By Rabbi Doniel Neustadt
A discussion of Halachic topics related to the Parsha of the
week. For final rulings, consult your Rav.
MARRIED WOMEN WITH UNCOVERED HAIR
QUESTION: A married female guest at the Shabbos table does not have her hair
covered. May Kiddush be recited in her presence or not?
DISCUSSION: According to Torah law, married women must cover their hair(1)
whenever they are outside their home(2). Although a woman who fails to do so
forfeits her kesubah and should technically be divorced by her husband(3),
many poskim hold that nowadays, when many women erroneously, but sincerely,
believe that they are not required to cover their hair, the husband is not
required to divorce them since it is their ignorance, not their disregard
for the Law, which leads them to sin unwittingly(4).]
Since the hair must be covered, when it is not covered it is considered an
ervah, an uncovered area. No male may recite Kerias Shema, pray, recite a
blessing, or learn Torah when the uncovered hair is visible to him(5).
Accordingly, if such a person happens to be at the Shabbos table, Kiddush
may not be recited.
Many theories have been postulated as to why some women - although
meticulous in keeping other mitzvos - are lax in regard to covering their
hair. Some do not cover their hair at all and others do so partially. It
must be stressed that this practice is roundly condemned by all poskim.
There is not a single, solitary authority who finds a leniency for married
women to have their hair uncovered(6). Indeed, in recent years there has
been a gradual improvement and many women who did not previously cover their
hair, have begun to do so.
In the last century or so, the many women who did not cover their hair
presented a halachic problem. The previously mentioned halachah that a
woman's uncovered hair is considered an ervah regarding Kerias Shema and all
blessings, made it practically impossible for men to recite tefillos and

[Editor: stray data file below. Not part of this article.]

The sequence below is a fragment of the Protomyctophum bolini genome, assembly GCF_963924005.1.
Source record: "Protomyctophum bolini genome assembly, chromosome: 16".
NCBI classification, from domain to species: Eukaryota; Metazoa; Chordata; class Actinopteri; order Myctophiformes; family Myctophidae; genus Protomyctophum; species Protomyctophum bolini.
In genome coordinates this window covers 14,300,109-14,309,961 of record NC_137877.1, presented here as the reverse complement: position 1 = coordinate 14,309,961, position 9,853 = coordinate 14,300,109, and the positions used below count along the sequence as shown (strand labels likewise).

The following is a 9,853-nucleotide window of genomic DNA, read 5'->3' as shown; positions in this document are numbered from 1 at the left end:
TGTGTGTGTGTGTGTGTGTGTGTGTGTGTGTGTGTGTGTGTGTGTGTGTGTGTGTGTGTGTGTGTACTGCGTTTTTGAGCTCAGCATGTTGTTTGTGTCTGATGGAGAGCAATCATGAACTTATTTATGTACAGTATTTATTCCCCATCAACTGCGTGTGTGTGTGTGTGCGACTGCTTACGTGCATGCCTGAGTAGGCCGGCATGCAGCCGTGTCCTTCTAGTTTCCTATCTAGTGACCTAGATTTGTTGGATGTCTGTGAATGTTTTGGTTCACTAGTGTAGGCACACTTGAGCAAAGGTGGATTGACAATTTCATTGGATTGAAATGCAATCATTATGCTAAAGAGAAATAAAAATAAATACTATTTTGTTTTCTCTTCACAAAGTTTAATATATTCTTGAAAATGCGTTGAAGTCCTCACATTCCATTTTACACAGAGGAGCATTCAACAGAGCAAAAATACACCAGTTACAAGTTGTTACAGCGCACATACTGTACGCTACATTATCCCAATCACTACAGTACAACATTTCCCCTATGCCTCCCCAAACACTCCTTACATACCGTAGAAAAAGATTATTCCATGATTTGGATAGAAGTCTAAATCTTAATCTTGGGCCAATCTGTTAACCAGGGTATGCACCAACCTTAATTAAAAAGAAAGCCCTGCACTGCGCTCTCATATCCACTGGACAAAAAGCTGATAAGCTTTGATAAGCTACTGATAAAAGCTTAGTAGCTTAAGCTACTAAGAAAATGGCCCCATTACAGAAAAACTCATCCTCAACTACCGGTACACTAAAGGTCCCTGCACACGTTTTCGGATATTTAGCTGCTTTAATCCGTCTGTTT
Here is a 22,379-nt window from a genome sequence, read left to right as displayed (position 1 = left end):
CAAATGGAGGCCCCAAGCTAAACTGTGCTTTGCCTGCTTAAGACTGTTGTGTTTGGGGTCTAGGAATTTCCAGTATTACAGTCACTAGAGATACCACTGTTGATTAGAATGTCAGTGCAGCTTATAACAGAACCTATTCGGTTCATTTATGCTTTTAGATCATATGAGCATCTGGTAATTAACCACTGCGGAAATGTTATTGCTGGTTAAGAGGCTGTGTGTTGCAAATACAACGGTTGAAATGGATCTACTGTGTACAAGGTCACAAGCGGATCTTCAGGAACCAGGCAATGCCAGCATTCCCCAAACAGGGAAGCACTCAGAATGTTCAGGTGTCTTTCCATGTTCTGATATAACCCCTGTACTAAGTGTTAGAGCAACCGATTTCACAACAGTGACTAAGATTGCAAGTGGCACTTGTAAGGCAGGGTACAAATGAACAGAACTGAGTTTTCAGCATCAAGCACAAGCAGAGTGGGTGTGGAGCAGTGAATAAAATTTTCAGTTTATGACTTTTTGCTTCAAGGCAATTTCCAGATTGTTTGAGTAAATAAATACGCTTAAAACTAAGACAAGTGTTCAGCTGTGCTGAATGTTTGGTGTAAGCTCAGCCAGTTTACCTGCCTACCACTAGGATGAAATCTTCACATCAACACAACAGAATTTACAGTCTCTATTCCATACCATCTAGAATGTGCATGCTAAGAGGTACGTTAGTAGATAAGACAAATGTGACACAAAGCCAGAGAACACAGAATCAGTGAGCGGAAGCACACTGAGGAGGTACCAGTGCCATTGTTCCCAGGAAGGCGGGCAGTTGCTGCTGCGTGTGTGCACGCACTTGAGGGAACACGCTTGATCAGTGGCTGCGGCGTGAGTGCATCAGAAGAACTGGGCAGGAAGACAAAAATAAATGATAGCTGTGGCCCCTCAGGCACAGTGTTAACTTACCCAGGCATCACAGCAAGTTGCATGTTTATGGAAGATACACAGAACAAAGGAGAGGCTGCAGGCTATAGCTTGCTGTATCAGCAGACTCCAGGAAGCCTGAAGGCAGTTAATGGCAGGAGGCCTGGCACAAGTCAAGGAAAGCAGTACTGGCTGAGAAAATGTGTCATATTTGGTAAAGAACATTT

blessings or to learn Torah in their own homes. A situation developed which
was impossible to live with.
Because of the prevalence of the problem, the Aruch ha-Shulchan(7) ruled
that in a locale where the majority of married women do not cover their
hair, we can no longer consider hair an ervah. In his opinion, only in a
locale where most women keep their hair covered can uncovered hair be
considered an ervah. This controversial ruling was accepted by some
poskim(8) and strongly rejected by others(9). Harav M. Feinstein(10) ruled
that one can rely on this leniency only under extenuating circumstances.
Concerning our case in point, therefore, the following guidelines are
1. If it is possible to explain the problem to the woman in private without
embarrassing her, then that would be the preferred solution.
2. If it is difficult to do so, one should avert his face from her or close
his eyes before reciting Kiddush.
3. If that is difficult, one can rely on the poskim who rule that under
present-day conditions, women's hair is not considered an ervah.
4. If the woman sitting at the table is not Jewish, her uncovered hair is
not considered an ervah(11).
5. If the woman at the table is not dressed properly [according to minimum
halachic guidelines], then, too, the man saying Kiddush must avert his face
or close his eyes(12). The Aruch ha-Shulchan's leniency does not apply to
1 Divorced or widowed women are also required to do so, although some poskim
hold that their obligation is Rabbinic; see Igros Moshe E.H. 1:57. See
Machazeh Eliyahu 118-120 for a complete discussion.
2 According to the Zohar and many poskim, women should cover their hair even
in the privacy of their own homes; see Mishnah Berurah 75:14 and Beiur
Halachah for more details.
3 Kesuvos 72a; E.H. 115:1-4.
4 See Igros Moshe E.H. 1:114; Doveiv Meishorim 1:124; Lev Avraham 1:105
quoting the Chazon Ish.
5 O.C. 75:2. This halachah applies to one's own wife, sister, mother, etc.
6 There are some communities that have allowed women to expose the small
portion of hair that protrudes from beneath the head covering. See Modesty,
An Adornment for Life, pg. 236-240, who explains that this custom has no
basis in Halachah and should be discontinued. It must be stressed, that even
those who are lenient do not allow more then a total of 2 tefachim by less
than half a tefach of hair to show (a tefach is approximately 3.5 inches).
See Igros Moshe E.H. 1:58 and O.C. 4:112.
8 Ben Ish Chai, Parashas Bo 12; Seridei Eish 2:14; Yabia Omer 6:13.
9 Mishnah Berurah 75:10; Chazon Ish O.C. 16:8 and most other poskim.
10 Igros Moshe O.C. 1:39,42,43; O.C. 3:23,24; E.H. 1:114.
11 Igros Moshe O.C. 4:15.
12 Mishnah Berurah 75:1; Chazon Ish O.C. 16:8. Not all poskim agree that
closing one's eyes is sufficient in this situation.
Weekly-Halacha, Copyright © 2002 by Rabbi Neustadt, Dr. Jeffrey Gross and
Project Genesis, Inc.
Rabbi Neustadt is the principal of Yavne
Teachers' College in Cleveland, Ohio. He is also the Magid Shiur of a daily
Mishna Berurah class at Congregation Shomre Shabbos.
The Weekly-Halacha Series is distributed L'zchus Hayeled Doniel Meir ben
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